Seward United Methodist Church
Wednesday, January 19, 2022

Who Is On Trial?

John 18:33-37

 If you have a Bible that divides the text up into sections with headings, it probably says that this is something like “Jesus’ Trial before Pilate.”  That’s true enough.  But in the end, it’s not really Jesus who is on trial.  

 Let’s back up and look at this story from the beginning.  The religious authorities, the Sanhedrin, have arrested Jesus using their own soldiers, the Temple Guard.  They have found him guilty of blasphemy, which according to their laws, is a crime punishable by death.  But they have a problem.  They don’t have what the Romans called the ius gladii, the right of the sword.  They are not allowed to execute Jesus.  They need help, so they take Jesus to Pontius Pilate.  

Who is Pilate?  We usually call him the Roman Governor.  Technically he was a procurator.  At the time of Jesus’ birth, the region of Canaan, the Promised Land, was ruled by Herod the Great, who had the title King of the Jews.  But when Herod died, his kingdom was split into three parts.  One part, which included Judea, Samaria, and Idumea, was given to his son Archelaus.  But Archelaus was a tremendous failure.  He offended people so badly with his policies and his taxes that they begged Rome to step in and get rid of him.

So Rome did.  But instead of naming a successor for Archelaus, they made Judea, Samaria, and Idumea into a Roman province, the province of Palestine.  Now Rome had two different kinds of provinces.  There were senatorial provinces, ruled by the Senate, and there were imperial provinces, ruled by the Emperor.  Palestine became an imperial province, which meant that the emperor named a procurator and also stationed Roman soldiers in the province.  

Pontius Pilate was one of the procurators named to Palestine.  Now he must have had a good reputation to get this post because Palestine was known as a “difficult” province.  But Pilate did a lousy job.  He hated the Jewish people and had no respect for their beliefs.  

Jesus was brought before him.  Now the Sanhedrin needed a charge against Jesus that Rome would care about.  Pilate wouldn’t care if Jesus was a blasphemer.  So they charged him with claiming to be a king.  Only Rome could declare a king.  One of Herod the Great’s sons asked to be given the title of king, and just for asking, he was exiled.  To claim to be a king was an act of sedition.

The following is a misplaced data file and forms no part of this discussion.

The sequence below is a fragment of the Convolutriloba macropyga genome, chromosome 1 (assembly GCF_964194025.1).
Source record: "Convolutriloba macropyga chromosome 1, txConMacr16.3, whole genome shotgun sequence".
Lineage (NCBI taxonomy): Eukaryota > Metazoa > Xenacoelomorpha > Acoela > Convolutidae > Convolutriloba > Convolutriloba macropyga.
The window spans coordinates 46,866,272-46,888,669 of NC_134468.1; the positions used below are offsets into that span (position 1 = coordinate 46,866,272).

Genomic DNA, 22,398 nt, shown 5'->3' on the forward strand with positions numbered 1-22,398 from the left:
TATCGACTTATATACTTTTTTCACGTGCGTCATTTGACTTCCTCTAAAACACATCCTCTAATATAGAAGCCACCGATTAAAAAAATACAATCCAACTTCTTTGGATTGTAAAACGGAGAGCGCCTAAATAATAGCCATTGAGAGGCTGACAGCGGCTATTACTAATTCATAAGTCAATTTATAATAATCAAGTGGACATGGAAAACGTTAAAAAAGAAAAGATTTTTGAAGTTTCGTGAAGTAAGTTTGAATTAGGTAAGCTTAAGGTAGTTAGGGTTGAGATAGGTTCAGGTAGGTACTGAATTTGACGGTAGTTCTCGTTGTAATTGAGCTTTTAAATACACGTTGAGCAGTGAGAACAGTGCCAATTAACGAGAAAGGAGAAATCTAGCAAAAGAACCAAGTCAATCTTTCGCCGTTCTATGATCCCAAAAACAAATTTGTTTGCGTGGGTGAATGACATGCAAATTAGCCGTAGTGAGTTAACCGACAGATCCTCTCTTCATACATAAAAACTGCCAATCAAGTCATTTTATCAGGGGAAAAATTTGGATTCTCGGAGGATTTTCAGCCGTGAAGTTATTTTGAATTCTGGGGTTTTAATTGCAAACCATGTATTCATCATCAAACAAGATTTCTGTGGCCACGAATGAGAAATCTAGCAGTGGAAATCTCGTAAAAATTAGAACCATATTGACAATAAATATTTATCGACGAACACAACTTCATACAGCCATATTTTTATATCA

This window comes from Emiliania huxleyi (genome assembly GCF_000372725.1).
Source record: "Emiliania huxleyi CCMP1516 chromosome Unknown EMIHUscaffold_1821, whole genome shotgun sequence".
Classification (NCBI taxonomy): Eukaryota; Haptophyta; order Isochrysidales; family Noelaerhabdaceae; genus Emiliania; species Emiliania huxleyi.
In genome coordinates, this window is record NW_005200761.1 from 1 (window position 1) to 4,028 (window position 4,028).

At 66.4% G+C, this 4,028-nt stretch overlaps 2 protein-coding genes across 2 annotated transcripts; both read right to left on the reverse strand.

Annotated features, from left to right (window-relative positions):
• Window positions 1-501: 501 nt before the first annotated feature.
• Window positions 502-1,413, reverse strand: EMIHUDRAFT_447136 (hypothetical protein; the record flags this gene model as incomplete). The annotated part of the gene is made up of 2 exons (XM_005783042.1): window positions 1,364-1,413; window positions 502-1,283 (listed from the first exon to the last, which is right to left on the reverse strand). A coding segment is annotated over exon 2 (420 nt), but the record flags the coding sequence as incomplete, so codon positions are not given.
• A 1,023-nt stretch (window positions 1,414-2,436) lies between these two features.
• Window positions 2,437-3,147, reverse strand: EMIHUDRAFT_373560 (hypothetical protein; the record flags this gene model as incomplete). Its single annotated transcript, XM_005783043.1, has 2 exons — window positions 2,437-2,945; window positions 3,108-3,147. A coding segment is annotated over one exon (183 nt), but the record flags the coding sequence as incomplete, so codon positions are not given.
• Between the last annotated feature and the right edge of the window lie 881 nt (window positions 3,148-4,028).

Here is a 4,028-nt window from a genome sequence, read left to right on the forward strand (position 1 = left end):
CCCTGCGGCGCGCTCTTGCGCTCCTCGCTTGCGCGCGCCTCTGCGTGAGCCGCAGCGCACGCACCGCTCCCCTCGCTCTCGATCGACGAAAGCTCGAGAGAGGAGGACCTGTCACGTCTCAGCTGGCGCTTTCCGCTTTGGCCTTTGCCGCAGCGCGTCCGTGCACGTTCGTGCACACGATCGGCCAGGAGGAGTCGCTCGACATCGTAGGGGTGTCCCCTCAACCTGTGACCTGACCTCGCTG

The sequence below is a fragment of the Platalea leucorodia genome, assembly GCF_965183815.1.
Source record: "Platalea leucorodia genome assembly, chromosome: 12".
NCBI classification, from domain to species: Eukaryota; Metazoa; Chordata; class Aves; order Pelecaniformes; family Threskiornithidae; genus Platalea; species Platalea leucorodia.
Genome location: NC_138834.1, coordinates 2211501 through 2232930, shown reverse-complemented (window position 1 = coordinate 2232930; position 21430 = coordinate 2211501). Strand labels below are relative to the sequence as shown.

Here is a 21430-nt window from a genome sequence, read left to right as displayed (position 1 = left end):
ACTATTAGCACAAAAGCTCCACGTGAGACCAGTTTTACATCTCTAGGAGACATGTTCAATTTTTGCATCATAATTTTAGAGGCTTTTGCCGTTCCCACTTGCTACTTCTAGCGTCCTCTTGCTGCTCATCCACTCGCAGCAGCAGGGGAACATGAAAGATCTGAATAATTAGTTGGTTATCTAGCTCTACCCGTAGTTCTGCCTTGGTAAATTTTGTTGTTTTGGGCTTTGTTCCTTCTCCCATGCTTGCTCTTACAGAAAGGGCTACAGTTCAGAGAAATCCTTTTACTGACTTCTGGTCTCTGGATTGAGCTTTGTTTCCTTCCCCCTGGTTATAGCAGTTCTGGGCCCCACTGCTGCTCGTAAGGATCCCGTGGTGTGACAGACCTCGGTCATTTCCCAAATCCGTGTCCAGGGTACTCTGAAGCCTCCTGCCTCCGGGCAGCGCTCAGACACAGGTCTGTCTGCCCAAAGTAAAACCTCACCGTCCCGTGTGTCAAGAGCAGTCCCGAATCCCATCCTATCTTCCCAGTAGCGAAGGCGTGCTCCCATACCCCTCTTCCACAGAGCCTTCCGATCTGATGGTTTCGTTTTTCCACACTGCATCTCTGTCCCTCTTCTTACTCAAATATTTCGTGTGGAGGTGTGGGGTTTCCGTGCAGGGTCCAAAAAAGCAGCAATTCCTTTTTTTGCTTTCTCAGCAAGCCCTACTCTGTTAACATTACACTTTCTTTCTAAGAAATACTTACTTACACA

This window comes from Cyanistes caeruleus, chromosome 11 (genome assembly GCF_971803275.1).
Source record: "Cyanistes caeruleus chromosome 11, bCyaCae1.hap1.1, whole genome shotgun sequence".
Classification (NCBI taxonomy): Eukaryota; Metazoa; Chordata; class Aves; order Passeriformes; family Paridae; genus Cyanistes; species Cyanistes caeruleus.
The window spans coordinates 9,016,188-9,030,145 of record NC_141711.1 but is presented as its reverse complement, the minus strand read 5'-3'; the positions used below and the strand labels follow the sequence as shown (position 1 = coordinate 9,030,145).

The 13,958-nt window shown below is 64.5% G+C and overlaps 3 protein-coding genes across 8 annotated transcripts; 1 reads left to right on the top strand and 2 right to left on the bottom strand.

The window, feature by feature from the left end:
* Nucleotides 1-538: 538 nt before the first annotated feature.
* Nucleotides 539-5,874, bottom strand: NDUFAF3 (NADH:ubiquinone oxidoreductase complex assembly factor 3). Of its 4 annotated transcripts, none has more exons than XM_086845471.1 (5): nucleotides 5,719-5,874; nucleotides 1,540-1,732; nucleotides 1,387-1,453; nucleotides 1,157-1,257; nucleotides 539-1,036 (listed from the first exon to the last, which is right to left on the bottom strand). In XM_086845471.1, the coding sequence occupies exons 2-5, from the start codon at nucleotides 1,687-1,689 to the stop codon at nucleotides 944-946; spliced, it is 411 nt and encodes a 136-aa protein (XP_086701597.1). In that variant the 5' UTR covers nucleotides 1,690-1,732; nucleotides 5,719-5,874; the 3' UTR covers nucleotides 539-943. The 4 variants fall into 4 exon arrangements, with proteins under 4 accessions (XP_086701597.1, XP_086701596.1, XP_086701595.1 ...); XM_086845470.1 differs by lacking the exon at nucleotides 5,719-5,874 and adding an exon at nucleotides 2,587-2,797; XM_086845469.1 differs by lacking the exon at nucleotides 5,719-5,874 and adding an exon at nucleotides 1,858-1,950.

But Jesus didn’t look like much of a rebel.  So Pilate takes him inside for questioning.  “Are you a king?”

Jesus answers with a question, as he was in the habit of doing:  “Is that your idea or what others have said about me?”  I think what Jesus is trying to get at is, “Does Pilate really want to know who Jesus is, or is he just ‘doing his job?’”

Pilate’s responds, “Do I look like a Jew?”  It shows his attitude toward the people he governed.  He didn’t care about them.  He didn’t care to get involved in their affairs.  We know he tried to refuse to have anything to do with Jesus’ trial.  He didn’t want to be there.  

So Jesus says, “My kingdom is not of this world.  If it were, my followers would have fought.”  The Kingdom of God has no geographical bounds, nor does it require a military to protect it.  

Unfortunately, I don’t think that this is an idea that the Church has always grasped.  In the Middle Ages, we had an idea called “Christendom,” God’s Kingdom on earth.  After the Roman Empire fell, we had a “Holy Roman Empire,” a church state.  The Crusades were basically an attempt to regain by military force those parts of the Christendom that had fallen to Islam.  

Nonetheless, Jesus is not an earthly king.  A king, yes, but unlike those that Pilate was used to dealing with.  He was born for a purpose; to bring truth into the world.  

At this point, Pilate decides that Jesus is utterly harmless.  He must be some kind of a philosopher, talking about truth and all.  Pilate had no use for philosophers.  He was a politician.  He had no use for the truth!  He was all about what was practical and expedient, not what was true!  He only cared about what worked, about what kept things moving, and what kept the peace.